My energy comes mainly from deprivation —- in Chennai you don’t know, at any given point of time, whether a nightclub is functioning or has become the victim of the city/moral police. I am, however, clueless about the source of energy of my fellow rice-eaters. Perhaps it is the quest for good life: Bongs love, rather relish, the good life, and for their Gen Next, nightlife seems to be part of the package.
No one in the gang whines as we hop from one hangout to the other — from Park Hotel’s Someplace Else and then Roxy to the newly-opened Venom and now to the Shisha Bar. And while at Shisha, we make plans where to go next.
After dancing for a while, I need to go to the rest room. As I make my way through the dancing couples and crowded tables, a question springs to my mind: which city am I in? For a few moments, my mind goes blank — much to my horror. I suddenly find myself in a nameless place — it could have been anywhere in Chennai or Bangalore or Delhi or Bombay. There is no one else in the rest room except a young man, who is gripping a mobile phone between his neck and an ear as he relieves himself. “No, no,” he says in English, “not 10 am your time, but 10 am IST.” Then, after a pause, he tells the person on the other end with trademark Bengali sarcasm: “Luck? Aamar luck to kuttar luck (Luck? My luck is as good as a dog’s)!” Ah, I am in Kolkata. But for such region-specific sarcasm and expletives, it would be very difficult to tell one city from another in a globalised world.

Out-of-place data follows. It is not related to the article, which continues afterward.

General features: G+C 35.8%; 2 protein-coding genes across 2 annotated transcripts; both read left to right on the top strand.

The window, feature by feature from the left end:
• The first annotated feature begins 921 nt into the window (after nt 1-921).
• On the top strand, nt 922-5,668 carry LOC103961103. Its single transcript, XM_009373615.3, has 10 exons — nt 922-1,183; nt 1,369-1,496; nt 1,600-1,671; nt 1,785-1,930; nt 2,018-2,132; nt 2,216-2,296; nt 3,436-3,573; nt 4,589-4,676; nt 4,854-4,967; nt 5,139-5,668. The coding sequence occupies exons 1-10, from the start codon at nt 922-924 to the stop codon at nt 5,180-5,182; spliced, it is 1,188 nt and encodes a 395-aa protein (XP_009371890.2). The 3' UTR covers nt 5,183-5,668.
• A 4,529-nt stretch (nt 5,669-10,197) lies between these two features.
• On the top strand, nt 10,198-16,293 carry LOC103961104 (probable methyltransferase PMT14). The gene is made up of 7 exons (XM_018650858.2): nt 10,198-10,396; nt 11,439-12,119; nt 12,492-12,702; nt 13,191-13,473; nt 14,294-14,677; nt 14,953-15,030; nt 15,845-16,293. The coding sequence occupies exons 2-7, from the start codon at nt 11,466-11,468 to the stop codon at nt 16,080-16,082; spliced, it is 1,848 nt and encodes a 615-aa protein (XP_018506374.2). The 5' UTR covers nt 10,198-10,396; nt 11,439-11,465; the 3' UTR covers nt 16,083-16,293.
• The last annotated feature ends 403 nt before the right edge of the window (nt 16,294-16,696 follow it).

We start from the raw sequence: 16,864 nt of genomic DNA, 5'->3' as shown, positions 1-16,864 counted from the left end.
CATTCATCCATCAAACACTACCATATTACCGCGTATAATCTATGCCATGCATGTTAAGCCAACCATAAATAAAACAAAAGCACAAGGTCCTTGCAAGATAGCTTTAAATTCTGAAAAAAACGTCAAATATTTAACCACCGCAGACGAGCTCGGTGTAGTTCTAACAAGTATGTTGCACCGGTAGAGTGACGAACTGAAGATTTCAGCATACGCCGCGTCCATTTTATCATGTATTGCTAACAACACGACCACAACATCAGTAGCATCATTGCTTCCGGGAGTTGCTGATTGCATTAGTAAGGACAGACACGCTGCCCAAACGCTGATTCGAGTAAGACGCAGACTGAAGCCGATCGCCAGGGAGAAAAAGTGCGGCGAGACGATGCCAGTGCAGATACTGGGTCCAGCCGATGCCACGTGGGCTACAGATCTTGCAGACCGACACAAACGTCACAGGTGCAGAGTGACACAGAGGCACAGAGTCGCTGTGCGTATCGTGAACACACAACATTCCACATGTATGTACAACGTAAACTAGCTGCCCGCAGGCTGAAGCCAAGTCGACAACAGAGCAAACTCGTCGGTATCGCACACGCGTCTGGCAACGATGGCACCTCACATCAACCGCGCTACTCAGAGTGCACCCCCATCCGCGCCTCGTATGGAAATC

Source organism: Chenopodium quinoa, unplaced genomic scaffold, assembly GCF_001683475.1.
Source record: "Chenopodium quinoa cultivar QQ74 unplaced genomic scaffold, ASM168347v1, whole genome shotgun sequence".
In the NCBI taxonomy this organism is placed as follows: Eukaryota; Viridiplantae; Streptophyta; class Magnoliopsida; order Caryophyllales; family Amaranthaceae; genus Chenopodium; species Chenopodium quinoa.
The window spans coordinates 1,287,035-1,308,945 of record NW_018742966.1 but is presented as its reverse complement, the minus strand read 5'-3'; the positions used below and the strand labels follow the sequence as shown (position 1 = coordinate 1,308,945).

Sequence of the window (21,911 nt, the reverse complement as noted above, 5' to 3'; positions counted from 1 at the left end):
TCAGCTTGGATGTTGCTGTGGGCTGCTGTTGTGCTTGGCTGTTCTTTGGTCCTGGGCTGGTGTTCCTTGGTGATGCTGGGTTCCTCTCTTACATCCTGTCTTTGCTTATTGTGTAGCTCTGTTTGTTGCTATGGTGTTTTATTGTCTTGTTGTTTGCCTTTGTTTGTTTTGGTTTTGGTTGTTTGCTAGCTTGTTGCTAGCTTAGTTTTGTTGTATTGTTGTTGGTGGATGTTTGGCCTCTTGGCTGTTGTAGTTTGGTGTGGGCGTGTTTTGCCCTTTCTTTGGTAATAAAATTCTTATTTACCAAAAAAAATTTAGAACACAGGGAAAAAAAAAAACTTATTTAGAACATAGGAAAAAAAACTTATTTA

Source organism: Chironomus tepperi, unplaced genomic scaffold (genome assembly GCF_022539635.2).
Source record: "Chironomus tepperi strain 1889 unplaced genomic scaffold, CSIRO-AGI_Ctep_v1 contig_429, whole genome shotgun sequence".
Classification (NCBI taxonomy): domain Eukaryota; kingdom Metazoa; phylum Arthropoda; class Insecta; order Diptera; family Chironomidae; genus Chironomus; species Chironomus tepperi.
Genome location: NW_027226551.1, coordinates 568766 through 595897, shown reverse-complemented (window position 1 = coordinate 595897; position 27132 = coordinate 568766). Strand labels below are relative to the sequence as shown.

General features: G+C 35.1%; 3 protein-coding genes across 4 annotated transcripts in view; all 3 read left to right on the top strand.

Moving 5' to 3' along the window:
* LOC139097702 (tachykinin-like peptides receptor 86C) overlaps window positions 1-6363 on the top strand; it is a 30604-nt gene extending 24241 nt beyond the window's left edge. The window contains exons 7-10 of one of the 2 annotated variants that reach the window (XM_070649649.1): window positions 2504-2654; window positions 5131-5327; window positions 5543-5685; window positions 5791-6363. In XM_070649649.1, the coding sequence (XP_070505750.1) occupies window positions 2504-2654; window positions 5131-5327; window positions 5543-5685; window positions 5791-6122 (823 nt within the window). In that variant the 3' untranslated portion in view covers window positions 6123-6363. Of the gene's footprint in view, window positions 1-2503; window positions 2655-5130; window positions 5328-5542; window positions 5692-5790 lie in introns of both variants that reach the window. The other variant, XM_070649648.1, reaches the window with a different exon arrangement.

Kolkata has been celebrated in the West for its poverty and squalour. But standing at Park Street in the evening, with the cold New Year breeze brushing your cheeks, you could be in London: well-dressed, good-looking people walking by or having coffee in one of the restaurants with huge windows, tastefully-decorated shops, handsome buildings, the tolerant traffic. The darkness and the pleasant weather had put a blanket over the poverty and had transformed Park Circus into Piccadilly Circus.
For a pilgrimage to the era when India was remote-controlled by London, it is mandatory to pay a visit to Flury’s, where you can spend hours discussing anything from politics to sex over tea and pastries. But the place was renovated a couple of years ago, and these days you could spend hours waiting to get a place there. We waited for a while in the swank new Flury's, but soon moved across the street to The Tea Table, or T3, where the ghost of the old Flury’s resides. Even the furniture was shifted from there. I had Darjeeling tea, omelette and toast, and a rum pastry. After which I lit a cigarette — for the sheer pleasure of being able to do so without attracting frowns from neighbouring seats. I haven’t had such a wonderful evening in a long time.
At a music shop in City Centre, a sprawling mall in the Salt Lake area, I was looking for some albums of Salil Chowdhury. When I named a few albums and asked the attendant if they had any of them, a voice from behind replied: “Aagey cassette aashto. Akhon aar aashena (Earlier they came in cassettes. Now they’ve stopped coming).” I turned around: it was a Sardarji, the owner of the shop.
Postscript: I was all set to return to Chennai with nice stories about Kolkata when, on the final day of my visit, the Opposition parties led by Mamata Banerjee’s Trinamul Congress, suddenly called for a 24-hour bandh. I ended up driving around empty streets and roaming around an empty New Market. Some things will never change in Kolkata.
(Published on 12 January 2007)